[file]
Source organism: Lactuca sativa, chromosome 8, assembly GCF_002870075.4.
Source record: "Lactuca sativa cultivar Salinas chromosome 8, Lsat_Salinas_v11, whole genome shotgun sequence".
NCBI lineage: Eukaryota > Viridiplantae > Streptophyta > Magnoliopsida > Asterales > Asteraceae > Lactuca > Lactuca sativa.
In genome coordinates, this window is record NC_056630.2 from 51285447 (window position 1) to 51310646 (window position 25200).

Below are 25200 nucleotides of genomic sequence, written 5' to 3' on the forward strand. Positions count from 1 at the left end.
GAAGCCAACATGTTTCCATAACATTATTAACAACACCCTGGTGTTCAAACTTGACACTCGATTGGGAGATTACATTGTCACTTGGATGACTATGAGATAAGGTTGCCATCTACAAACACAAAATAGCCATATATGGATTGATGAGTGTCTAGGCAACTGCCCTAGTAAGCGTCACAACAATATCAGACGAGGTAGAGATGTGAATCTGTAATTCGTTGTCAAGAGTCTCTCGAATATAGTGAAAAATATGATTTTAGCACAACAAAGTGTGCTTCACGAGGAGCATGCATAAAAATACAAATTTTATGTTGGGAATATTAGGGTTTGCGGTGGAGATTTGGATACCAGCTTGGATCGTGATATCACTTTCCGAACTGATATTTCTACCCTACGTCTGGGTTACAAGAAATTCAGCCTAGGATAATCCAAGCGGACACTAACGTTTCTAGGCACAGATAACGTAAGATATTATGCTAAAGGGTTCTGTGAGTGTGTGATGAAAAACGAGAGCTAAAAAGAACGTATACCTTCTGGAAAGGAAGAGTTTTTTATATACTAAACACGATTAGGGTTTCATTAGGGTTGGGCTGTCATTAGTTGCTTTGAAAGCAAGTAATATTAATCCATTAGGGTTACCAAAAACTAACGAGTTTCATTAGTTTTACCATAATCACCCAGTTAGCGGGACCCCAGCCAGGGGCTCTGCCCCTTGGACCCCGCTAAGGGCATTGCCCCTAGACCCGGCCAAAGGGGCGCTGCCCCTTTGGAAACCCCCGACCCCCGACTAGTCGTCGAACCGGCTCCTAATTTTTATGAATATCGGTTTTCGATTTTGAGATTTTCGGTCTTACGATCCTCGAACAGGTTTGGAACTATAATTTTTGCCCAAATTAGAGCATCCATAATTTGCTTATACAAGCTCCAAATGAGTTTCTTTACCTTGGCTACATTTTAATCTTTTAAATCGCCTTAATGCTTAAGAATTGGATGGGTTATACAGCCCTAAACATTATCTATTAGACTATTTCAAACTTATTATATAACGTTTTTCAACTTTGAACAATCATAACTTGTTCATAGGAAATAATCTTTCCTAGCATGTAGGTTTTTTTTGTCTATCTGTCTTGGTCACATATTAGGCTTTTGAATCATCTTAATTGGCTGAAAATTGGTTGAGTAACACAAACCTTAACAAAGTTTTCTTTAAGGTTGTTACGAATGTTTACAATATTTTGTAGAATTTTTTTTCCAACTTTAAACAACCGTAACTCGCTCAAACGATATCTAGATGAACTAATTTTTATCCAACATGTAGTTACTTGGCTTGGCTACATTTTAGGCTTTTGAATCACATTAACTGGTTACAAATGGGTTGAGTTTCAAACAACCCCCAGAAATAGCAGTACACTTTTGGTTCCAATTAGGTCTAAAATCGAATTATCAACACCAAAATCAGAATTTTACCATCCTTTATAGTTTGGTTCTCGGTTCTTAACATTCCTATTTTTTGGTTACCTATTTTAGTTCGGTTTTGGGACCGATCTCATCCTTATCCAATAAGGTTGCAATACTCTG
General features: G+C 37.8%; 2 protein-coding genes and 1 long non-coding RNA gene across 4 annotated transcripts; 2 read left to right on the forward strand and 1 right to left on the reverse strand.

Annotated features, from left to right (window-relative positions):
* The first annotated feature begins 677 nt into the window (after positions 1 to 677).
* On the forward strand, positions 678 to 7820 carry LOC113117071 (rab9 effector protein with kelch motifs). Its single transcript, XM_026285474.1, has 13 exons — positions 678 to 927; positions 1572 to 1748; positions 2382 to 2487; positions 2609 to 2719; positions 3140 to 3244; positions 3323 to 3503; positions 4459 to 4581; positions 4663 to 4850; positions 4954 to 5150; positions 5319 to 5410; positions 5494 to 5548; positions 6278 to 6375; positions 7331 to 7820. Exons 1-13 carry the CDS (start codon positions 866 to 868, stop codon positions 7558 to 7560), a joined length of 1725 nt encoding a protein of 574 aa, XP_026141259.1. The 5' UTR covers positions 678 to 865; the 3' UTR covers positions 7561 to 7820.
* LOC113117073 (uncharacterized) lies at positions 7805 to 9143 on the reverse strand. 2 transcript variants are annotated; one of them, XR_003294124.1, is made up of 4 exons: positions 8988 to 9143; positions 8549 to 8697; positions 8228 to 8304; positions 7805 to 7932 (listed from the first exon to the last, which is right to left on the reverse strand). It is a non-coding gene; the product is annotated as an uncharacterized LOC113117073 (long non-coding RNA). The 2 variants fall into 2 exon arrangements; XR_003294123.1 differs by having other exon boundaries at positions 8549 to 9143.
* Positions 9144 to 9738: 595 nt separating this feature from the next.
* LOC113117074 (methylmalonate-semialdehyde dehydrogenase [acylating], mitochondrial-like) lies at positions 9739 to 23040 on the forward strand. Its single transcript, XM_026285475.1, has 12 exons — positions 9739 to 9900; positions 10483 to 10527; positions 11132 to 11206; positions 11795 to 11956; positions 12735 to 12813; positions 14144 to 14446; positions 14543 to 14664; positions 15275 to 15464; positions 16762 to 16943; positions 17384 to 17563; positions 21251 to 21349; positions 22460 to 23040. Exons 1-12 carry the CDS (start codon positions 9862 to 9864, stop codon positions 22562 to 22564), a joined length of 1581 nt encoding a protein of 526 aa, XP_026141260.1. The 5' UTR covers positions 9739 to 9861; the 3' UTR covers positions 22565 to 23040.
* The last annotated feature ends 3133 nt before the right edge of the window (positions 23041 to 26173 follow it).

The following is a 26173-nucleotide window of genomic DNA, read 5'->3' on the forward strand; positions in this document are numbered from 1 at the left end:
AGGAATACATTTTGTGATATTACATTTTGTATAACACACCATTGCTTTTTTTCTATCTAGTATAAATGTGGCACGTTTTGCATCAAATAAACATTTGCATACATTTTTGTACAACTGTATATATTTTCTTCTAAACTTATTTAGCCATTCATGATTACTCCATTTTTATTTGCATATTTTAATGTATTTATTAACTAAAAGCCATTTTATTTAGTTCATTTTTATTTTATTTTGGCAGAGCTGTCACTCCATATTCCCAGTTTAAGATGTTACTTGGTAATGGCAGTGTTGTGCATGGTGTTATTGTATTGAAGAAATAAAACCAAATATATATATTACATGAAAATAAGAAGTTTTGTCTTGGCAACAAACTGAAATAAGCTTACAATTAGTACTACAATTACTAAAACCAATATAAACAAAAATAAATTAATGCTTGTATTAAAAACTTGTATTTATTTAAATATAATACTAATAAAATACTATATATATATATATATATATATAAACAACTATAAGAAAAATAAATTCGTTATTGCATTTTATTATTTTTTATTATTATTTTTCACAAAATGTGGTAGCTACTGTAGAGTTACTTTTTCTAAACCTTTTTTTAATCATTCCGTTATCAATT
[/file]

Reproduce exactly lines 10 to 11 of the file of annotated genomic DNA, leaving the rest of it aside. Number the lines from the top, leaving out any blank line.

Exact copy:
* On the forward strand, positions 678 to 7820 carry LOC113117071 (rab9 effector protein with kelch motifs). Its single transcript, XM_026285474.1, has 13 exons — positions 678 to 927; positions 1572 to 1748; positions 2382 to 2487; positions 2609 to 2719; positions 3140 to 3244; positions 3323 to 3503; positions 4459 to 4581; positions 4663 to 4850; positions 4954 to 5150; positions 5319 to 5410; positions 5494 to 5548; positions 6278 to 6375; positions 7331 to 7820. Exons 1-13 carry the CDS (start codon positions 866 to 868, stop codon positions 7558 to 7560), a joined length of 1725 nt encoding a protein of 574 aa, XP_026141259.1. The 5' UTR covers positions 678 to 865; the 3' UTR covers positions 7561 to 7820.
* LOC113117073 (uncharacterized) lies at positions 7805 to 9143 on the reverse strand. 2 transcript variants are annotated; one of them, XR_003294124.1, is made up of 4 exons: positions 8988 to 9143; positions 8549 to 8697; positions 8228 to 8304; positions 7805 to 7932 (listed from the first exon to the last, which is right to left on the reverse strand). It is a non-coding gene; the product is annotated as an uncharacterized LOC113117073 (long non-coding RNA). The 2 variants fall into 2 exon arrangements; XR_003294123.1 differs by having other exon boundaries at positions 8549 to 9143.